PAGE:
Within a few months, Graham had asked him to join her company, and he was soon one of her regular partners. Mr. Cohan’s performance as the Poetic Beloved in Graham’s “Deaths and Entrances” “gave new meaning to the entire work,” John Martin wrote in a Times review. He added, “He dances admirably and acts with a winning simplicity.”

When the Graham company wasn’t performing, Mr. Cohan danced on Broadway in the musicals “Shangri-La” and “Can-Can” and in 1957 worked in cabaret in Cuba with Jack Cole’s jazz dance ensemble. (He described the experience as dancingin a G-string for the Mafia.”)

Mr. Cohan began choreographing in the early 1950s, making his debut with the solo “Perchance to Dream” at the American Dance Festival. Wanting to teach and choreograph independently, he left the Graham company in 1957, infuriating Graham. According to one account, she clawed his back with her nails when they parted; no pushover, he was said to have clawed her back.

But he returned to the company in 1962, despite creating his own small troupe that same year and directing the dance department of the New England Conservatory of Music in Boston from 1961 to 1965.

In 1966, Mr. Cohan became the co-director of the Martha Graham Dance Company, and he continued to dance with it until officially leaving in 1969, when he committed to his role as head of the school and company at The Place.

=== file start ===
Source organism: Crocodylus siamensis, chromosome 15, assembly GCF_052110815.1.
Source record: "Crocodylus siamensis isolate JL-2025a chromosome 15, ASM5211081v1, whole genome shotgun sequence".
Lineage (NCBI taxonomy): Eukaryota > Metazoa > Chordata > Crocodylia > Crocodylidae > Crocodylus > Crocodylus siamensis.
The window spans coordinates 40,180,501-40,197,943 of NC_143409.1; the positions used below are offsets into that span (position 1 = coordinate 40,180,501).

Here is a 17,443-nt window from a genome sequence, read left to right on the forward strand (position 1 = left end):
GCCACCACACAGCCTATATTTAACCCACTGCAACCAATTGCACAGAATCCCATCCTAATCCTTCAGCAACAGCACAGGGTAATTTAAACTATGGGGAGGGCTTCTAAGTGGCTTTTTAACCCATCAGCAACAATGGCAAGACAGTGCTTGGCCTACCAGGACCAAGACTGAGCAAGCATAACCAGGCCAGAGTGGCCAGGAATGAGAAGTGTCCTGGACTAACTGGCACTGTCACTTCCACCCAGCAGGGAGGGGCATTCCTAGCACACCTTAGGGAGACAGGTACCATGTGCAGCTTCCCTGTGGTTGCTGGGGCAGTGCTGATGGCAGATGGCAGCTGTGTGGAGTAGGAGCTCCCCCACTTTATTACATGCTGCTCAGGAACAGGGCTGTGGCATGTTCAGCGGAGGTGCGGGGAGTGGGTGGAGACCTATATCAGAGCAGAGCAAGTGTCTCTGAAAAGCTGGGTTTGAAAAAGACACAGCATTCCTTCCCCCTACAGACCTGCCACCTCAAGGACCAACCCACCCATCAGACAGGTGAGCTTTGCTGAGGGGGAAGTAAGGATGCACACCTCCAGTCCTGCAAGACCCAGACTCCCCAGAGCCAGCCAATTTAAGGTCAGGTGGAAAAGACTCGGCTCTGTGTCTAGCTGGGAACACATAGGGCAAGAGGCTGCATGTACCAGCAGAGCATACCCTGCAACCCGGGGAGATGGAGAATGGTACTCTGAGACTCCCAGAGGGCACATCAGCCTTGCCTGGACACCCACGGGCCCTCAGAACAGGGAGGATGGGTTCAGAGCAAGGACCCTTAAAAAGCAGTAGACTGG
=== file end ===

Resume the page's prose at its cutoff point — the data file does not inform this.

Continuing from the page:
Over the next two decades, he created more than 30 works for London Contemporary Dance Theater, including “Stages” (1971), “Stabat Mater” (1975), Nympheas (1976) and “The Phantasmagoria” (1987), as well as works for the Batsheva and Bat-Dor dance companies in Israel.

But his success at generating new audiences for contemporary dance in Britain as well as new crops of choreographers, dancers and companies in the genre meant that London Contemporary Dance Theater had now to compete for funds in a far more diverse and crowded sector, which included the international Dance Umbrella festival in London.

Mr. Cohan resigned from the company in 1989, returned to direct it in 1992 and then left it again in 1994 in a dispute with the British Arts Council, the company’s principal funding body. The company was later disbanded and a new scaled-down troupe run by Mr. Alston took its place.

Mr. Cohan retired to a farmhouse in the Cevennes region of south-central France, restoring and sharing it with his collaborator Mr. Chiesa. He continued to choreograph for Scottish Ballet and the Yorke Dance Project, for which he created a series of solos via Zoom last year during the pandemic.

He became a British citizen in 1989 and was knighted in 2019

In addition to Mr. Vestrich, his nephew, Mr. Cohan is survived by his nieces Lee and Lesley Vestrich and their children and grandchildren.

Asked in 2019 if he planned to go on choreographing, Mr. Cohan replied: “Absolutely. That’s what I live for.”